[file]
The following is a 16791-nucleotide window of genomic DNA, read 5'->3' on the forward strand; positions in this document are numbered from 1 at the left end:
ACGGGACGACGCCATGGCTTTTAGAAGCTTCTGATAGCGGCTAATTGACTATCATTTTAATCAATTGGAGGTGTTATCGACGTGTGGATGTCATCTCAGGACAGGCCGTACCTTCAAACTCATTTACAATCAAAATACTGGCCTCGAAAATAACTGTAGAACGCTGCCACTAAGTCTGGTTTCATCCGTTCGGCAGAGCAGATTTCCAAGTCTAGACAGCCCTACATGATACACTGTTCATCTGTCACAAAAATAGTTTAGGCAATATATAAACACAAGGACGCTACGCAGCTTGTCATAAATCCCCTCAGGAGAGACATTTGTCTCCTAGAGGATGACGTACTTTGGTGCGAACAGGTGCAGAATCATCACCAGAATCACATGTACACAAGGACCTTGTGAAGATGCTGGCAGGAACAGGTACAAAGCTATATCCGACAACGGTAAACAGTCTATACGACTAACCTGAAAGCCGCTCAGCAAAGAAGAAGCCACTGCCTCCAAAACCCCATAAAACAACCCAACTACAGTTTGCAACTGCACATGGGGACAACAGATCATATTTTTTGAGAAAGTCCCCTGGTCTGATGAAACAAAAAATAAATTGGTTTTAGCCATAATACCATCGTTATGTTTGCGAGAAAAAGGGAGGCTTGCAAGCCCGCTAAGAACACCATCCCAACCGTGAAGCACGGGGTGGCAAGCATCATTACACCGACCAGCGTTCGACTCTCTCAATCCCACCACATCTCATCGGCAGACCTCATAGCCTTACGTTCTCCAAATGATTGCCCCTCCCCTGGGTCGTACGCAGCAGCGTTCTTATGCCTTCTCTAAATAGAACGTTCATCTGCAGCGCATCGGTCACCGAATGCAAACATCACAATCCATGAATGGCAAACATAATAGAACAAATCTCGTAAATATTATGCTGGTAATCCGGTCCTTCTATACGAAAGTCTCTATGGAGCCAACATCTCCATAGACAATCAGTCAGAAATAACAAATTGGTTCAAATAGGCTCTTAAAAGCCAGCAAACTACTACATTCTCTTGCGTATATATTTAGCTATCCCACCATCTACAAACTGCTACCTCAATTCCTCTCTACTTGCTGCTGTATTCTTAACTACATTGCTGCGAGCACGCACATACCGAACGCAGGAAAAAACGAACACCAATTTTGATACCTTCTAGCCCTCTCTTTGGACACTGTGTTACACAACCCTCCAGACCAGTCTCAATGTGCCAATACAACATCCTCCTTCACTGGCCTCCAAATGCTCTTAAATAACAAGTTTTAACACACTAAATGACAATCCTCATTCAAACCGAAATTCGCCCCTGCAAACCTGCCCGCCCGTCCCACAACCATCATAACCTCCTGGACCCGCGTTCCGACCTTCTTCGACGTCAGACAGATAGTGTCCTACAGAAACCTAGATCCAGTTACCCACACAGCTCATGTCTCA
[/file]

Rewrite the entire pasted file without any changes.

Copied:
The following is a 16791-nucleotide window of genomic DNA, read 5'->3' on the forward strand; positions in this document are numbered from 1 at the left end:
ACGGGACGACGCCATGGCTTTTAGAAGCTTCTGATAGCGGCTAATTGACTATCATTTTAATCAATTGGAGGTGTTATCGACGTGTGGATGTCATCTCAGGACAGGCCGTACCTTCAAACTCATTTACAATCAAAATACTGGCCTCGAAAATAACTGTAGAACGCTGCCACTAAGTCTGGTTTCATCCGTTCGGCAGAGCAGATTTCCAAGTCTAGACAGCCCTACATGATACACTGTTCATCTGTCACAAAAATAGTTTAGGCAATATATAAACACAAGGACGCTACGCAGCTTGTCATAAATCCCCTCAGGAGAGACATTTGTCTCCTAGAGGATGACGTACTTTGGTGCGAACAGGTGCAGAATCATCACCAGAATCACATGTACACAAGGACCTTGTGAAGATGCTGGCAGGAACAGGTACAAAGCTATATCCGACAACGGTAAACAGTCTATACGACTAACCTGAAAGCCGCTCAGCAAAGAAGAAGCCACTGCCTCCAAAACCCCATAAAACAACCCAACTACAGTTTGCAACTGCACATGGGGACAACAGATCATATTTTTTGAGAAAGTCCCCTGGTCTGATGAAACAAAAAATAAATTGGTTTTAGCCATAATACCATCGTTATGTTTGCGAGAAAAAGGGAGGCTTGCAAGCCCGCTAAGAACACCATCCCAACCGTGAAGCACGGGGTGGCAAGCATCATTACACCGACCAGCGTTCGACTCTCTCAATCCCACCACATCTCATCGGCAGACCTCATAGCCTTACGTTCTCCAAATGATTGCCCCTCCCCTGGGTCGTACGCAGCAGCGTTCTTATGCCTTCTCTAAATAGAACGTTCATCTGCAGCGCATCGGTCACCGAATGCAAACATCACAATCCATGAATGGCAAACATAATAGAACAAATCTCGTAAATATTATGCTGGTAATCCGGTCCTTCTATACGAAAGTCTCTATGGAGCCAACATCTCCATAGACAATCAGTCAGAAATAACAAATTGGTTCAAATAGGCTCTTAAAAGCCAGCAAACTACTACATTCTCTTGCGTATATATTTAGCTATCCCACCATCTACAAACTGCTACCTCAATTCCTCTCTACTTGCTGCTGTATTCTTAACTACATTGCTGCGAGCACGCACATACCGAACGCAGGAAAAAACGAACACCAATTTTGATACCTTCTAGCCCTCTCTTTGGACACTGTGTTACACAACCCTCCAGACCAGTCTCAATGTGCCAATACAACATCCTCCTTCACTGGCCTCCAAATGCTCTTAAATAACAAGTTTTAACACACTAAATGACAATCCTCATTCAAACCGAAATTCGCCCCTGCAAACCTGCCCGCCCGTCCCACAACCATCATAACCTCCTGGACCCGCGTTCCGACCTTCTTCGACGTCAGACAGATAGTGTCCTACAGAAACCTAGATCCAGTTACCCACACAGCTCATGTCTCA